Fourth National Government of New Zealand

The Fourth National Government of New Zealand (also known as the Bolger–Shipley Government) was the government of New Zealand from 2 November 1990 to 27 November 1999. Following electoral reforms in the 1996 election, Jim Bolger formed a coalition with New Zealand First.[1] Following Bolger's resignation, the government was led by Jenny Shipley, the country's first female Prime Minister, for the final two years.

Fourth National Government
Ministries of New Zealand
Date formed2 November 1990
Date dissolved27 November 1999
People and organisations
MonarchElizabeth II
Governor-GeneralDame Catherine Tizard (1990–1996)
Sir Michael Hardie-Boys (1996–1999)
Prime MinisterJim Bolger (1990–1997)
Jenny Shipley (1997–1999)
Deputy Prime MinisterDon McKinnon (1990–1996)
Winston Peters (1996–1998)
Wyatt Creech (1998–1999)
Member partyNational Party (1990-99)
New Zealand First (1996-98)
Opposition partyLabour Party
Opposition leader
Outgoing election1999 general election
Legislature term(s)
PredecessorFourth Labour Government of New Zealand
SuccessorFifth Labour Government of New Zealand

For the first six years, the National Party governed alone under the leadership of Jim Bolger. Extreme dissatisfaction with both National and Labour led to the reform of the electoral system: the introduction of proportional representation in the form of mixed-member proportional (MMP) representation. The first MMP election was held in 1996, and resulted in a coalition between National and New Zealand First in which Bolger continued as prime minister. Bolger was ousted in 1997 and replaced as National leader and prime minister by Jenny Shipley. The National/New Zealand First coalition dissolved in 1998,[2] and the consequent cobbling together of another coalition between National and the deserters of various parties contributed to the government's defeat in 1999.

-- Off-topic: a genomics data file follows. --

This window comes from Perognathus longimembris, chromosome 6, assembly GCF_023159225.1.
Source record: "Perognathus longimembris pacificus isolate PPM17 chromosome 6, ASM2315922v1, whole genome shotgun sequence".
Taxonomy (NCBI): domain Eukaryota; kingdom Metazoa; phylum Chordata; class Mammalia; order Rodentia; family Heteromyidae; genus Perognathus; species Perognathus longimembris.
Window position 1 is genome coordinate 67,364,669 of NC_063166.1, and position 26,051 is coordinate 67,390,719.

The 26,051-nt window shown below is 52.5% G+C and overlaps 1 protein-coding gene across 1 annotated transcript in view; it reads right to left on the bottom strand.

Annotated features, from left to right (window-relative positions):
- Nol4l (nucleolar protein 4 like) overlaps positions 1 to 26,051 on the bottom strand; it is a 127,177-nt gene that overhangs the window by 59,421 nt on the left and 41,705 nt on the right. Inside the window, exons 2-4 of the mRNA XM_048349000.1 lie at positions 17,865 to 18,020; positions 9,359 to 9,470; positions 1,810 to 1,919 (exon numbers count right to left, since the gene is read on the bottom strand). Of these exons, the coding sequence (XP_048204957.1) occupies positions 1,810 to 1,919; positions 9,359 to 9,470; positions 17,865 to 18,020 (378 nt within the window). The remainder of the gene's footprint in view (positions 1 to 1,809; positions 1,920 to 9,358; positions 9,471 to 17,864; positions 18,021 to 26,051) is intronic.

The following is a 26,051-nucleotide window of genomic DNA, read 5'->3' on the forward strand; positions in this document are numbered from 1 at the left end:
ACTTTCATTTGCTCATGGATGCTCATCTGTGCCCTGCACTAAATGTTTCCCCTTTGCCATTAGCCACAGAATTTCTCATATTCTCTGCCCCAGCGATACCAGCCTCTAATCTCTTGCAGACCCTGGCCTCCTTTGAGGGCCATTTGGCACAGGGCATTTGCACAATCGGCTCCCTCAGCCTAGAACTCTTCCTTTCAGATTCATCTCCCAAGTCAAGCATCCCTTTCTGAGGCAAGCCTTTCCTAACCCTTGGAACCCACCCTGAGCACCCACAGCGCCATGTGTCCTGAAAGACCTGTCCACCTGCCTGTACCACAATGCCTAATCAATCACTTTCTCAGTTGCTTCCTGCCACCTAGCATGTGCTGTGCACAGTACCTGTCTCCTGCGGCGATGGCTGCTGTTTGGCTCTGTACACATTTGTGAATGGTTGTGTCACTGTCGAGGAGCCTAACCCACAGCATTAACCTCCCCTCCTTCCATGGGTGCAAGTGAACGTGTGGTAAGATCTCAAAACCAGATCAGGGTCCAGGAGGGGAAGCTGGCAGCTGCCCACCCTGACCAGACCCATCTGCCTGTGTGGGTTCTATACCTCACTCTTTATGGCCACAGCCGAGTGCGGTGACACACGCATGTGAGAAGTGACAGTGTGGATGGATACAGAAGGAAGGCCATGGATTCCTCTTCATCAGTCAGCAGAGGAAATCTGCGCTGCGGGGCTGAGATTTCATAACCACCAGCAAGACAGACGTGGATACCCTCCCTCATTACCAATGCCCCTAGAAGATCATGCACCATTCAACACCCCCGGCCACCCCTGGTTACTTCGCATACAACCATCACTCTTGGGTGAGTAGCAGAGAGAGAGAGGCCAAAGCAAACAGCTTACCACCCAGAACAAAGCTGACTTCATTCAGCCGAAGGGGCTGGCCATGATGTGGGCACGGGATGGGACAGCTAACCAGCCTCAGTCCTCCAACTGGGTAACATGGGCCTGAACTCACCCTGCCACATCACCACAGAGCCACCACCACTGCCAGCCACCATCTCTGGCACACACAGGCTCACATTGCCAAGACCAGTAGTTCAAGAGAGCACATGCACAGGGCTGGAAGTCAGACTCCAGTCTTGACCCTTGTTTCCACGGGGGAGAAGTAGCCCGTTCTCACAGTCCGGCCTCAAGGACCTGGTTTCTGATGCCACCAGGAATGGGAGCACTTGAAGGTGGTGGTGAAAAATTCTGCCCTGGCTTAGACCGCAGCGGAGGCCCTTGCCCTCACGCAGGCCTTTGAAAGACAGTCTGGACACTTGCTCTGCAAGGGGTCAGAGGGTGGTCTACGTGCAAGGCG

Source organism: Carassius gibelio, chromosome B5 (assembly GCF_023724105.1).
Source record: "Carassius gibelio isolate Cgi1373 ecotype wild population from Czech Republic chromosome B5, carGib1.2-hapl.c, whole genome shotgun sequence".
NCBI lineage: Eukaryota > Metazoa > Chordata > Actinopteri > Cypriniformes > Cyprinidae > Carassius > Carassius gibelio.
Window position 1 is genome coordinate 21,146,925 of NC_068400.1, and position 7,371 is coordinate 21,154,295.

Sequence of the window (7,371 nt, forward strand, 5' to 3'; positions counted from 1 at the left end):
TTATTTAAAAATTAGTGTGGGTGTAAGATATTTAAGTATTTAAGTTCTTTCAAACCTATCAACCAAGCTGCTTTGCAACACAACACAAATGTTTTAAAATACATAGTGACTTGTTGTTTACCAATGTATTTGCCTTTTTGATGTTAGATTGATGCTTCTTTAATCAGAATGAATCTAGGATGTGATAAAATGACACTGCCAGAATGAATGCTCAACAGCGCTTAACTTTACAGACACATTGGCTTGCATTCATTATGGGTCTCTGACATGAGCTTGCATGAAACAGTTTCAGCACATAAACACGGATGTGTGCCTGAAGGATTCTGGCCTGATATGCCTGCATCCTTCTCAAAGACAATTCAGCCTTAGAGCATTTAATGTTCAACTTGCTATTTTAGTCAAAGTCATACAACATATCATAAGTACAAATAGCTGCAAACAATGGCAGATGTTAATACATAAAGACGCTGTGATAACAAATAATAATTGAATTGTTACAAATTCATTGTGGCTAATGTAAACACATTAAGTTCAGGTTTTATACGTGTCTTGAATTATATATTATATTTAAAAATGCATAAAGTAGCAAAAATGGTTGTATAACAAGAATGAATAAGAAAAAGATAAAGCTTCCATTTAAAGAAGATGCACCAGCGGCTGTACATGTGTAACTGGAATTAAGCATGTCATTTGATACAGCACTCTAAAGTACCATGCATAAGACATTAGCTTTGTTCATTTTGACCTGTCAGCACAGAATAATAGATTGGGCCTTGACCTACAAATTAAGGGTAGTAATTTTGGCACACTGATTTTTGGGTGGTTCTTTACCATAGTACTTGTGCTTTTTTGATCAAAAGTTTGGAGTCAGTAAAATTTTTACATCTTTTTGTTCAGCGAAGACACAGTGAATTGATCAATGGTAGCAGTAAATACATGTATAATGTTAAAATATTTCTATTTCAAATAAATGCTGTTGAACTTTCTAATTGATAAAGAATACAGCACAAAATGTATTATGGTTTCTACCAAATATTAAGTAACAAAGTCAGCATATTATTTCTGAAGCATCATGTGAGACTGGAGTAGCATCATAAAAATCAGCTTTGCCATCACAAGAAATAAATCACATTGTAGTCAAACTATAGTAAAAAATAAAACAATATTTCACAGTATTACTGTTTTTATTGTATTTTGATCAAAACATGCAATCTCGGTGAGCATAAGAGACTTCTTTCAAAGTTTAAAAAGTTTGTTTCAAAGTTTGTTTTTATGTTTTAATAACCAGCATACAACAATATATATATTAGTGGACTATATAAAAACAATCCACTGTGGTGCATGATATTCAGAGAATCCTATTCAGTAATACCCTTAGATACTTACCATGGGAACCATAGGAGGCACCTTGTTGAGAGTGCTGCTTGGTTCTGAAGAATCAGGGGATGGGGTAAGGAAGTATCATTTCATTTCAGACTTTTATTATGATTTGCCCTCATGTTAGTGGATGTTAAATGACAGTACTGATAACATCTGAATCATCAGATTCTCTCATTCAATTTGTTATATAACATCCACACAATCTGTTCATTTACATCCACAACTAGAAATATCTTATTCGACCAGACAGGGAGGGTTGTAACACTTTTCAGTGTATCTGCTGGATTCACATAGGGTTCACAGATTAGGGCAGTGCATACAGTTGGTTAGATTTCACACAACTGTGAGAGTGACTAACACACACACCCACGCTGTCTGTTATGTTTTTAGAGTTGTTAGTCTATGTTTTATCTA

Following in the footsteps of the previous Labour government, the fourth National government embarked on an extensive programme of spending cuts. This programme, popularly known as "Ruthanasia" after Finance Minister Ruth Richardson, involved the reduction of social welfare benefits and the introduction of fees for healthcare and tertiary education. This was highly controversial, as was the retention of the superannuation surtax, a tax on old age pensions which National had promised to abolish. Also controversial, but in a different way, was the beginning of the Treaty settlement process.